Inside the Pack: Remembering Eddie Grant on Memorial Day

Major League Baseball had a rich history of its players — even its stars — enlisting in the military from the league’s early days through the Korean War. The sport was fortunate to not have encountered much death on the battlefield. The deadliest war for baseball was World War I, which saw eight players or former players killed in action. The majority of those killed had spent very little time in the majors, with one notable exception: Eddie Grant, who played almost 1000 big league games between 1905 and 1915.

Grant was a Harvard graduate, earning him the nickname “Harvard Eddie,” because nicknames in the early 1900s weren’t particularly complicated. Following his graduation, Grant played a few games for Cleveland as an emergency replacement for Nap Lajoie. He played for the Phillies from 1907 through 1910, the Reds from 1911-1913, and the Giants from 1913-1915, before eventually retiring. He had a career .249 batting average and 153 stolen bases.

With his baseball career over, Grant decided to put to use his law degree that he earned from Harvard in 1909 while playing baseball. After briefly practicing law in Boston, he became one of the first men to enlist in the military when the United States entered World War I. Grant became an Army captain. While serving in France, Grant took part in the Meuse-Argonne offensive, which to this day is the largest battle in American military history with 1.2 million soldiers, and the deadliest with 350,000 casualties. Grant’s superior officers were all killed, and as he took command of his battalion, he was killed by an explosion, becoming baseball’s first casualty of the war. On Memorial Day 1921, the New York Giants reveals a plaque dedicated to Grant and his service. The plaque went missing after the team’s final game in New York in 1957, and a replica plaque has been on display at the San Francisco Giants’ stadium since 2006.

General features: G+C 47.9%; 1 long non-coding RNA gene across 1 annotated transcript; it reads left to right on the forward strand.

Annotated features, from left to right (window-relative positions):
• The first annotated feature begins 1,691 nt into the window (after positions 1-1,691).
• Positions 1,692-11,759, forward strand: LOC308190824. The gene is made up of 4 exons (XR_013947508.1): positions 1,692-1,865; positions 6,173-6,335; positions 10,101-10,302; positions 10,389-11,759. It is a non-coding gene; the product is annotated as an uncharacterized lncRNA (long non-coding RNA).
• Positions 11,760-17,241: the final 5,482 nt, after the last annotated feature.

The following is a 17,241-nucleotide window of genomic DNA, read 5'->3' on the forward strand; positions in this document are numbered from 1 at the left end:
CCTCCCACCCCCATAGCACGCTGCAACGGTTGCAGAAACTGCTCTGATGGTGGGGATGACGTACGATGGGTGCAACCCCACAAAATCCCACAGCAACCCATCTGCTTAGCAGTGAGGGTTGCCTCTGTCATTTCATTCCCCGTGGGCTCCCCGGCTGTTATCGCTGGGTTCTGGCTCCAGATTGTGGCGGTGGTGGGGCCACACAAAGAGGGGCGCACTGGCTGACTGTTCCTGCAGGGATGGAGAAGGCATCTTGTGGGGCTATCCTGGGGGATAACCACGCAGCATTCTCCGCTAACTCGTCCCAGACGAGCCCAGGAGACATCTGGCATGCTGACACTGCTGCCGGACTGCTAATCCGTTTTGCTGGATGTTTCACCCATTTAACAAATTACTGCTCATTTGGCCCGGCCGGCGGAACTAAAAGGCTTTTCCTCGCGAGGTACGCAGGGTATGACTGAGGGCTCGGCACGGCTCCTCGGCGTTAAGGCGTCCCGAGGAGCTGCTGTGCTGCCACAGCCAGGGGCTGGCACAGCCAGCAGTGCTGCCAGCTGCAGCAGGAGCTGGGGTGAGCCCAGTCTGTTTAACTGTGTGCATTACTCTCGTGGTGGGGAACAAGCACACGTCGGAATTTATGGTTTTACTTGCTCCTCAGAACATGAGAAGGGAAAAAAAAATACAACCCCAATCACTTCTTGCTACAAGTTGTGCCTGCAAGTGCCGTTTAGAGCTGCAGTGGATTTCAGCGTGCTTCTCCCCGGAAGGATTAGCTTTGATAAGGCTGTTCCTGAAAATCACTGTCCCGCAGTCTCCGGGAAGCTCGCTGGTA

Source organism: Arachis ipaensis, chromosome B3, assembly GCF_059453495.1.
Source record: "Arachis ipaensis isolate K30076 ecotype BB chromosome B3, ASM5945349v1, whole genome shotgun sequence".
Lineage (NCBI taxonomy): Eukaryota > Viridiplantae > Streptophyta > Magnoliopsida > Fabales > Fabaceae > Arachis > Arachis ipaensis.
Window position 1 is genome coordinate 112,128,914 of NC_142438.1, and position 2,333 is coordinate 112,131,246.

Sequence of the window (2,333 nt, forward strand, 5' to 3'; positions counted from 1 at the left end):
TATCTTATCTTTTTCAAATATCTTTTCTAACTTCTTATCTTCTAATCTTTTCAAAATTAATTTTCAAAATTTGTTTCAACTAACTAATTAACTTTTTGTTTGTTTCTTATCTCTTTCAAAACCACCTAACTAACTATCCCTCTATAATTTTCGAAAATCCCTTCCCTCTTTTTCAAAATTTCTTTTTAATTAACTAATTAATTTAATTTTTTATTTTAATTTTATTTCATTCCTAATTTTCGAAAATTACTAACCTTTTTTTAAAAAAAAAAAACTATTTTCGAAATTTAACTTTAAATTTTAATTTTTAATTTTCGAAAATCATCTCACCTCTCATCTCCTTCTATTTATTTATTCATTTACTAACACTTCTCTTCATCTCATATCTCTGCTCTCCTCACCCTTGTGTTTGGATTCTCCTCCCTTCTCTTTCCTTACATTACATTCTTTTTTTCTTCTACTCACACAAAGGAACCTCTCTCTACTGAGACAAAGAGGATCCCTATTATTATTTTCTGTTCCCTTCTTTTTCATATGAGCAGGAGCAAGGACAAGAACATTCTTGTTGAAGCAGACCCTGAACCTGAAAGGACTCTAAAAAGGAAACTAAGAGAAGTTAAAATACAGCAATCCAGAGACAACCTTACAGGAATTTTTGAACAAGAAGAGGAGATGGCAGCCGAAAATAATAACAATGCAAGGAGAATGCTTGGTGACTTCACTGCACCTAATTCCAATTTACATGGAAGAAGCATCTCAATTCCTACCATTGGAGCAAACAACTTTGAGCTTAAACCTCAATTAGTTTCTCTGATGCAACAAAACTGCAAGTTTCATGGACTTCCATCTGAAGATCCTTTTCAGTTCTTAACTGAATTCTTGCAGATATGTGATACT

Because he played in the majors for a decade, which just so happened to be a time of many baseball card releases, collectors who want to memorialize Grant have several issues to choose from. Though he wasn’t included in the T206 set, he did have a card in its caramel counterpart, the 1909 E90 American Caramel set. He was also part of the T206’s little brother set, the T205 Gold Borders. One of my favorite sets, the 1910 M116 Sporting Life issue, includes Grant, as do the much rarer 1911 Close Candy and 1911 Helmar Stamps sets.

For fans of oversized cards, Grant has two: the horizontal T202 card, which features him on both an end panel and the middle section, and the vertical T201 Mecca Double Folders. Adventurous collectors who want to venture outside of traditional cards can collect several offerings. Pinback collectors have the 1909 Luxello Cigar Pins and 1910 P2 Sweet Caporal Pins. 1909 PX7 Domino Discs and 1912 and 1913 Colgan’s Chips offer collectors round inserts made of metal and paper, respectively. And you could use your 1914 B18 Blanket to tuck the rest of your cards in at night.

Modern collectors aren’t out of luck either. Though he’s never had a Topps issue, Grant appeared in the iconic 2006 SP Legendary Cuts set, where his base card is serial numbered to 550. He’s also in the 2011 Tristar Obak set, where he has both a base card and a shortprint that pictured him with — you guessed it — the Army.